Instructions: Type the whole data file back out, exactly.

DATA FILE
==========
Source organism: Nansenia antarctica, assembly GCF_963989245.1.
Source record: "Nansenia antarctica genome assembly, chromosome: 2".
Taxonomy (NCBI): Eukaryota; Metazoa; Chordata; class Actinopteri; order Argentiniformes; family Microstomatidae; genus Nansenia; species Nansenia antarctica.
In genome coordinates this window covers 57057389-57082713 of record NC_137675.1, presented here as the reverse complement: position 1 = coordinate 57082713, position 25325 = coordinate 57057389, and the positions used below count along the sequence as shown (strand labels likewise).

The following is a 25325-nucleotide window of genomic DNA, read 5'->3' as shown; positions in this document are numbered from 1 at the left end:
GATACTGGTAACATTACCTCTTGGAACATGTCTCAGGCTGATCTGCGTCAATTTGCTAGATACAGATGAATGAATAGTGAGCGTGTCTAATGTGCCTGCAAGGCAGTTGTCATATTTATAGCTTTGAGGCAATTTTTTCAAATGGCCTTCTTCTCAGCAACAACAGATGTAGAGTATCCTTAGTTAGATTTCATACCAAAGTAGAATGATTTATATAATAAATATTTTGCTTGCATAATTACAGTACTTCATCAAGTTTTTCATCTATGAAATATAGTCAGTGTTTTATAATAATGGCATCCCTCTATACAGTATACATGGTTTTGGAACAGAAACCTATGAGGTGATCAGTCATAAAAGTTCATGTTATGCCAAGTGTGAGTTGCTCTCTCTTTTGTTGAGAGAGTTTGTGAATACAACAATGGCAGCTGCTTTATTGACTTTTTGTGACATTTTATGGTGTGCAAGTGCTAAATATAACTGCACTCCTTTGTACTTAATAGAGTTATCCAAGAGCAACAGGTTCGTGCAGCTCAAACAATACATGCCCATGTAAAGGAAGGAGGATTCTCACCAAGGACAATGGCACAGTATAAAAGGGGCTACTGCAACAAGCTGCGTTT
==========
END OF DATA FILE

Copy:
Source organism: Nansenia antarctica, assembly GCF_963989245.1.
Source record: "Nansenia antarctica genome assembly, chromosome: 2".
Taxonomy (NCBI): Eukaryota; Metazoa; Chordata; class Actinopteri; order Argentiniformes; family Microstomatidae; genus Nansenia; species Nansenia antarctica.
In genome coordinates this window covers 57057389-57082713 of record NC_137675.1, presented here as the reverse complement: position 1 = coordinate 57082713, position 25325 = coordinate 57057389, and the positions used below count along the sequence as shown (strand labels likewise).

The following is a 25325-nucleotide window of genomic DNA, read 5'->3' as shown; positions in this document are numbered from 1 at the left end:
GATACTGGTAACATTACCTCTTGGAACATGTCTCAGGCTGATCTGCGTCAATTTGCTAGATACAGATGAATGAATAGTGAGCGTGTCTAATGTGCCTGCAAGGCAGTTGTCATATTTATAGCTTTGAGGCAATTTTTTCAAATGGCCTTCTTCTCAGCAACAACAGATGTAGAGTATCCTTAGTTAGATTTCATACCAAAGTAGAATGATTTATATAATAAATATTTTGCTTGCATAATTACAGTACTTCATCAAGTTTTTCATCTATGAAATATAGTCAGTGTTTTATAATAATGGCATCCCTCTATACAGTATACATGGTTTTGGAACAGAAACCTATGAGGTGATCAGTCATAAAAGTTCATGTTATGCCAAGTGTGAGTTGCTCTCTCTTTTGTTGAGAGAGTTTGTGAATACAACAATGGCAGCTGCTTTATTGACTTTTTGTGACATTTTATGGTGTGCAAGTGCTAAATATAACTGCACTCCTTTGTACTTAATAGAGTTATCCAAGAGCAACAGGTTCGTGCAGCTCAAACAATACATGCCCATGTAAAGGAAGGAGGATTCTCACCAAGGACAATGGCACAGTATAAAAGGGGCTACTGCAACAAGCTGCGTTT